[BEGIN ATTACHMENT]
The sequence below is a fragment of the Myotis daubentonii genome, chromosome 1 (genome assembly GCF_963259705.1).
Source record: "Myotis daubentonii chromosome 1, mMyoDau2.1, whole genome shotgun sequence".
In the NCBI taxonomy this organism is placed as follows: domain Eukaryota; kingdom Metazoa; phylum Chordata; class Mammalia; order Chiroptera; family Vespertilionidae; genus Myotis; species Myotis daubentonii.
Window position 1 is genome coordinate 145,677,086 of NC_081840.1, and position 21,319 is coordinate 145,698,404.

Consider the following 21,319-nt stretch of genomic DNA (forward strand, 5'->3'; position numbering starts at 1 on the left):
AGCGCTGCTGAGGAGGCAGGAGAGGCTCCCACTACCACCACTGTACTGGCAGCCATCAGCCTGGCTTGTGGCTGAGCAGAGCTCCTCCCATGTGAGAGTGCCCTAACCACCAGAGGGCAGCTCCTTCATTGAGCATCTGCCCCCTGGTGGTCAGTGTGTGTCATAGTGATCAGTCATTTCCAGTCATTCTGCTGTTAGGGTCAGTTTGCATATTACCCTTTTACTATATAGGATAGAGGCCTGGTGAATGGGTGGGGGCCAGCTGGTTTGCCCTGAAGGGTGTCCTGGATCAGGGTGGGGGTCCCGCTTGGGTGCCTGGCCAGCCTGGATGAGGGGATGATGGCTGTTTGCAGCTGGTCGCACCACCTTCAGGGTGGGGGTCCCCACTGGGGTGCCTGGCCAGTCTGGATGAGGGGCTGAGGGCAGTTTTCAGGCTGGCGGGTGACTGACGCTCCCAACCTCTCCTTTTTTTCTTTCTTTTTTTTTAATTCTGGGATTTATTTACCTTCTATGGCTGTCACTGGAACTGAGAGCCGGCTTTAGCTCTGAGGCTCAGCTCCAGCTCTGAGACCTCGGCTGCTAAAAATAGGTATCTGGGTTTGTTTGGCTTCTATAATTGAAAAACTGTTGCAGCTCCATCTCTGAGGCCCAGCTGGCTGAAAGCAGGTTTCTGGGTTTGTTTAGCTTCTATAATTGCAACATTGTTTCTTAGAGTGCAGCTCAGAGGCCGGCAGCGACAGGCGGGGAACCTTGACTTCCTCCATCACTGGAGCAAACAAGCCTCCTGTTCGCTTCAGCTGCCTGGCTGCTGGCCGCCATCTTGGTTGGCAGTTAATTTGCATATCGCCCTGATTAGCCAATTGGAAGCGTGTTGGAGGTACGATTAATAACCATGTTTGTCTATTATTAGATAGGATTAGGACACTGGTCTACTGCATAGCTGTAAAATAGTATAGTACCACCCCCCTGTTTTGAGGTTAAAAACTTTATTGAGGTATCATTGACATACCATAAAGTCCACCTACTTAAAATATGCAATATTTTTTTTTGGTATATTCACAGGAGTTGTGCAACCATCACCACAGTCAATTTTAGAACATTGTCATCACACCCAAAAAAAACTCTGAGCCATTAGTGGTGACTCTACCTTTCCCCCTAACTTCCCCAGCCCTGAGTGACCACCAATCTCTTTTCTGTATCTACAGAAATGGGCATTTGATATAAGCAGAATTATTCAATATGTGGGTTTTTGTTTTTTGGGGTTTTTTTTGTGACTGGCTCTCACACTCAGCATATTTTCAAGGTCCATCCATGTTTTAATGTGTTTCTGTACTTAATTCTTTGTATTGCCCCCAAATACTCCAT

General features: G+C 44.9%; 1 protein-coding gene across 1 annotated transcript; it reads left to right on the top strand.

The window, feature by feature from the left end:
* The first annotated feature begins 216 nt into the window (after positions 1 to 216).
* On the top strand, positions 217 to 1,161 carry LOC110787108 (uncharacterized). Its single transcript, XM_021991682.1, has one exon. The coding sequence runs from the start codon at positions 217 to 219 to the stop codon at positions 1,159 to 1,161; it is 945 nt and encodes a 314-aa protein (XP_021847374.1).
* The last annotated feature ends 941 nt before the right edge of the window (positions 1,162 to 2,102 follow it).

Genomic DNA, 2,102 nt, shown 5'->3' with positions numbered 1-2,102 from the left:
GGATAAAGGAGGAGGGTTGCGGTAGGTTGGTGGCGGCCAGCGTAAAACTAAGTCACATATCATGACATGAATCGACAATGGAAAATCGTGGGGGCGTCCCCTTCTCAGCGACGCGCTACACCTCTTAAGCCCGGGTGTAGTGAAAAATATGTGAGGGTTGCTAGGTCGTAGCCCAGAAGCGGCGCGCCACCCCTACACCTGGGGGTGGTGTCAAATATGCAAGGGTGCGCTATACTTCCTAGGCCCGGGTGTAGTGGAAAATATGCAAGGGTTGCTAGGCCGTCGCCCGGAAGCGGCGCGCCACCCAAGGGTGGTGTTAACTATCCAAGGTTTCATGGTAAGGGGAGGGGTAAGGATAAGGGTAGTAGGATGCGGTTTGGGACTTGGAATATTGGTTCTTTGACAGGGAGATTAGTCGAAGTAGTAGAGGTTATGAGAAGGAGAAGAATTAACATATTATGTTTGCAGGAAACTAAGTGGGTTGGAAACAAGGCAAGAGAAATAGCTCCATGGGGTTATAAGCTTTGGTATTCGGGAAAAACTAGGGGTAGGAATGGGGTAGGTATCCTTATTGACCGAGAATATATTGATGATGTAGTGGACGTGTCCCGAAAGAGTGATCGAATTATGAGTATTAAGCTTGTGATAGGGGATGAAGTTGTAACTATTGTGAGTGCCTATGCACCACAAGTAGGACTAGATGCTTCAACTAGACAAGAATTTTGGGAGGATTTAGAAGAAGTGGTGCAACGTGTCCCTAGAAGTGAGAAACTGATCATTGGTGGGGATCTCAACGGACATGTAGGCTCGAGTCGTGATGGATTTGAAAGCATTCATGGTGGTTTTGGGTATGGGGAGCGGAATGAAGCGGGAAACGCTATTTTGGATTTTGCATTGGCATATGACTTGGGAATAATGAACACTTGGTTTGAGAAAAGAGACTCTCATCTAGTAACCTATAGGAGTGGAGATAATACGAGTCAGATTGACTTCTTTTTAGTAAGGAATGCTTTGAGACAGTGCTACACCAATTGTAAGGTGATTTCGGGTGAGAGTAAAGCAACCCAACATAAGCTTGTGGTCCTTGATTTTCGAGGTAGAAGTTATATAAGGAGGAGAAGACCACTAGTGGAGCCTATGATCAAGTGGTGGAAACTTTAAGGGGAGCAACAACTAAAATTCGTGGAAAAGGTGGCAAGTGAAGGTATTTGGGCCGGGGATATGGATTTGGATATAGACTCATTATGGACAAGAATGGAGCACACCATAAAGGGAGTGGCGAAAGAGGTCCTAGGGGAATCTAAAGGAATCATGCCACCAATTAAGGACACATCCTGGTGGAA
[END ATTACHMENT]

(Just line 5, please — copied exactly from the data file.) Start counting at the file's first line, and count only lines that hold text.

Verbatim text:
Consider the following 21,319-nt stretch of genomic DNA (forward strand, 5'->3'; position numbering starts at 1 on the left):